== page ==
Subjects were surveyed regarding their experiences with surgery and anesthesia. Non-anesthetic surgical complications were reported by 22.8 %, including complete paralysis after surgery for up to 5 days, hyperthermia, respiratory difficulties, and hypernatremia. One subject reported avoiding complications “because [I] always discussed my condition with the anesthesiologist beforehand and only used advisable anesthetics.” Concerning local anesthesia, 10.5 % reported being adversely effected; specific complications included complete paralysis for hours, respiratory depression, palpitations, and muscle stiffness. Regarding general anesthesia, 29.9 % reported a resulting attack. Specifically, subjects reported severe paralysis involving the muscles of respiration, stiffness, weakness, hyperthermia, and propofol-induced heavy weakness. Unfortunately, the anesthetic agents and the nature of the surgeries were not specified by most subjects. Notwithstanding, individuals with hyperPP are clearly at risk for complications from surgery and anesthetics.


Findings in our study that add to current knowledge or that counter scientific literature regarding hyperPP include the following points. Progressive myopathy affects approximately one-third of individuals regardless of the presence of concomitant myotonia. The RR of thyroid dysfunction in the study population is 3.6 compared to the general population; the trend toward an increased rate of cardiac arrhythmias in this population was not statistically significant.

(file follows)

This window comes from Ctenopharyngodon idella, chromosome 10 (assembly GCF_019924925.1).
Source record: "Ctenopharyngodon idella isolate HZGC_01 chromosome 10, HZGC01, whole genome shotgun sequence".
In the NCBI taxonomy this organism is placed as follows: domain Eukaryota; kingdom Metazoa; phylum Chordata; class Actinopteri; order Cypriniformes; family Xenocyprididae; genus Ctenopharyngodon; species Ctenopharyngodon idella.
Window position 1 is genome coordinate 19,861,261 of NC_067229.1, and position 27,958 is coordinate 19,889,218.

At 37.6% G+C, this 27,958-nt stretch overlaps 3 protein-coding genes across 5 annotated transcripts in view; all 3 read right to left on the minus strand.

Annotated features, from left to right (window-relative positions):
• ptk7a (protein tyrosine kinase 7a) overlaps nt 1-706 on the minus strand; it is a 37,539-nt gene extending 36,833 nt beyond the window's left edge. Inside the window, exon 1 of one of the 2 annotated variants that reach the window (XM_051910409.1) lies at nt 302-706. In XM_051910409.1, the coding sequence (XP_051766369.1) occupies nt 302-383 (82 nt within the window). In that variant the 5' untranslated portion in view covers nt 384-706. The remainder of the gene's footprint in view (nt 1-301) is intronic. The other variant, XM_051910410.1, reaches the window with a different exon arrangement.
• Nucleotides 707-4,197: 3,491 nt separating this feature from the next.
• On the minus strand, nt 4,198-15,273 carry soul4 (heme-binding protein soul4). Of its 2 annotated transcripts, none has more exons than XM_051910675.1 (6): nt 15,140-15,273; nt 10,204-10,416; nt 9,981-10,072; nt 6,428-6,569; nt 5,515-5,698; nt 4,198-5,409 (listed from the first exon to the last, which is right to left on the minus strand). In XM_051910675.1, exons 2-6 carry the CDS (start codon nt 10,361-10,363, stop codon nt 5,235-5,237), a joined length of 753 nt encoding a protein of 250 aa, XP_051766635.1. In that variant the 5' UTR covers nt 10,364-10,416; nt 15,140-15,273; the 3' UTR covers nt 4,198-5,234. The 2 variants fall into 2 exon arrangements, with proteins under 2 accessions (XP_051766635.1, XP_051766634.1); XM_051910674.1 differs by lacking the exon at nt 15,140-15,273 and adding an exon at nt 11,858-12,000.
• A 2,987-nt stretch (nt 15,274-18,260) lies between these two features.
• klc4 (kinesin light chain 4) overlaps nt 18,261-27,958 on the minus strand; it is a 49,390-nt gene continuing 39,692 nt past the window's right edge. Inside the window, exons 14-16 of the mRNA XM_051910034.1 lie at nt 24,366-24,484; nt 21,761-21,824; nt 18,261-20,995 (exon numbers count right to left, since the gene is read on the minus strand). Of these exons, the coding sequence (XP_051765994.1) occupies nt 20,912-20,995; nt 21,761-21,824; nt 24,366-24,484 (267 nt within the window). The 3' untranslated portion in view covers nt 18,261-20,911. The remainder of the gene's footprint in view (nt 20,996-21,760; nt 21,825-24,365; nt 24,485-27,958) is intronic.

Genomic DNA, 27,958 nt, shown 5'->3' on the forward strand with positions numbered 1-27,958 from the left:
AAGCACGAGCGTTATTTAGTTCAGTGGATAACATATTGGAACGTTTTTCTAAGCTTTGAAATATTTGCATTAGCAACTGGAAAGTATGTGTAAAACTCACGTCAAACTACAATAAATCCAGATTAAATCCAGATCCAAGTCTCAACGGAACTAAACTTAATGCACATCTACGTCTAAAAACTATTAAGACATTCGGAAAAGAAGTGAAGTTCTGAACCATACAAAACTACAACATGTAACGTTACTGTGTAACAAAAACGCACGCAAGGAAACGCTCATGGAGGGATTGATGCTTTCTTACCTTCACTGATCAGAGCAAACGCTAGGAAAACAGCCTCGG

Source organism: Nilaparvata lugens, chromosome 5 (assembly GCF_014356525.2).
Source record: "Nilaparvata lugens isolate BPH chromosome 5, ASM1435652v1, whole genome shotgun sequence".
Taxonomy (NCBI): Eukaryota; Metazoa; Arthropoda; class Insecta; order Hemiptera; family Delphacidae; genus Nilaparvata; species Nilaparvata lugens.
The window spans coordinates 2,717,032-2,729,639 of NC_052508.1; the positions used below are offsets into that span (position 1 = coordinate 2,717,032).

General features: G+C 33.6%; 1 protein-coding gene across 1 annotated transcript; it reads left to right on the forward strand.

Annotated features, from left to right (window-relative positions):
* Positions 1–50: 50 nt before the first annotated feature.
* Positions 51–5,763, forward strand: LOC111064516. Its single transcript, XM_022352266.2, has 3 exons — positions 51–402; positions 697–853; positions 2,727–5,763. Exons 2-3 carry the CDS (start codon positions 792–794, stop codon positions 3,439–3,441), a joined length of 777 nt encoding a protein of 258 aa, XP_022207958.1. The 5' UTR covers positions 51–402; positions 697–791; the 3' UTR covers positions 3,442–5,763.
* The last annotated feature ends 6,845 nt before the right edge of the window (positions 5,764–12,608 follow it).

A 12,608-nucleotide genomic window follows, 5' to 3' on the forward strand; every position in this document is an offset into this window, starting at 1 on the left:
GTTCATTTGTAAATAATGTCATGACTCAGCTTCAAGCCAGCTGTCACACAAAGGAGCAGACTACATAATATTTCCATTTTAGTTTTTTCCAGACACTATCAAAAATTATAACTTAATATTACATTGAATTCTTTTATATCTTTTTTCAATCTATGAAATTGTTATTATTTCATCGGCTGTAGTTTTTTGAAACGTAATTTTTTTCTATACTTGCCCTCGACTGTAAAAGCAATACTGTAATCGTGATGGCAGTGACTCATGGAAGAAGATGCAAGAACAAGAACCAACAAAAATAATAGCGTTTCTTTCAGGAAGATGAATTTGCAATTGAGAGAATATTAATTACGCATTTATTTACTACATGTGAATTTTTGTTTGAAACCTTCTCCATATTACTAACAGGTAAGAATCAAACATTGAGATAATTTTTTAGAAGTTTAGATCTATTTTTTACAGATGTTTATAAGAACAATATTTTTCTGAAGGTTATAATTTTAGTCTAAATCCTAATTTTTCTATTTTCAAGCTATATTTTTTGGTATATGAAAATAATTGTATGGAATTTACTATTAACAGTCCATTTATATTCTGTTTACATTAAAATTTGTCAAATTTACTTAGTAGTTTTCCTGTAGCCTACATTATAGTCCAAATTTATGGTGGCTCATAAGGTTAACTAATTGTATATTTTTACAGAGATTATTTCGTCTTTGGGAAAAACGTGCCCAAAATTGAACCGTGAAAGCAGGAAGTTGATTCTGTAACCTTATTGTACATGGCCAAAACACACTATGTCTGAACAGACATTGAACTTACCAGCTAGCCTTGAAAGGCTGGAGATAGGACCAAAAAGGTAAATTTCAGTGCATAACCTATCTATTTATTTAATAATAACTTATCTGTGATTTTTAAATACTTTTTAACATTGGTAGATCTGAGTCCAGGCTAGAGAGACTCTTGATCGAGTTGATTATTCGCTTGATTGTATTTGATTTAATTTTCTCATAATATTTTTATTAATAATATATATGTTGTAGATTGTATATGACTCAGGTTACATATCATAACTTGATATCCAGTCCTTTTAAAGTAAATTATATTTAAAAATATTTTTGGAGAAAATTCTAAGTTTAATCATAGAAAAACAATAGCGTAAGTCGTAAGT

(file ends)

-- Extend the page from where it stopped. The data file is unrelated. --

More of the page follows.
A quarter of individuals experienced their sentinel attack in the second decade of life. Symptomatic myotonia was reported by 55.8 % of the study population. Alcohol, changes in humidity, sleep, illness, medication, and menstruation can trigger attacks. Attacks may affect the facial and/or the respiratory muscles; some experience loss of urinary or fecal continence. A total of 12.4 % of subjects reported severe symptoms between attacks that impair their activities of daily living. Individuals may experience permanent muscle weakness starting in childhood. Those with no chronic treatment regimen have a RR of 2.3 for reporting relatively poorer disease control than those taking long-term medications. During acute attacks, over 10 % of individuals may note improvement with potassium intake. Consideration of these factors will allow physicians to develop appropriate and patient-specific management plans to best care for each affected individual.

Limitations of our study include recall bias, over- and under-reporting of symptoms, and the potential mischaracterization of myotonia relative to PMC. Furthermore, subjects’ ability to generate unique responses implies that some of these responses would have been more widely reported if they had been included amongst the multiple choice options. While our study represents among the largest cohorts of genetically characterized hyperPP patients to be queried, 94 patients is still a relatively small number, especially given the possibility of genotype/phenotype subsets within what we know to be hyperPP.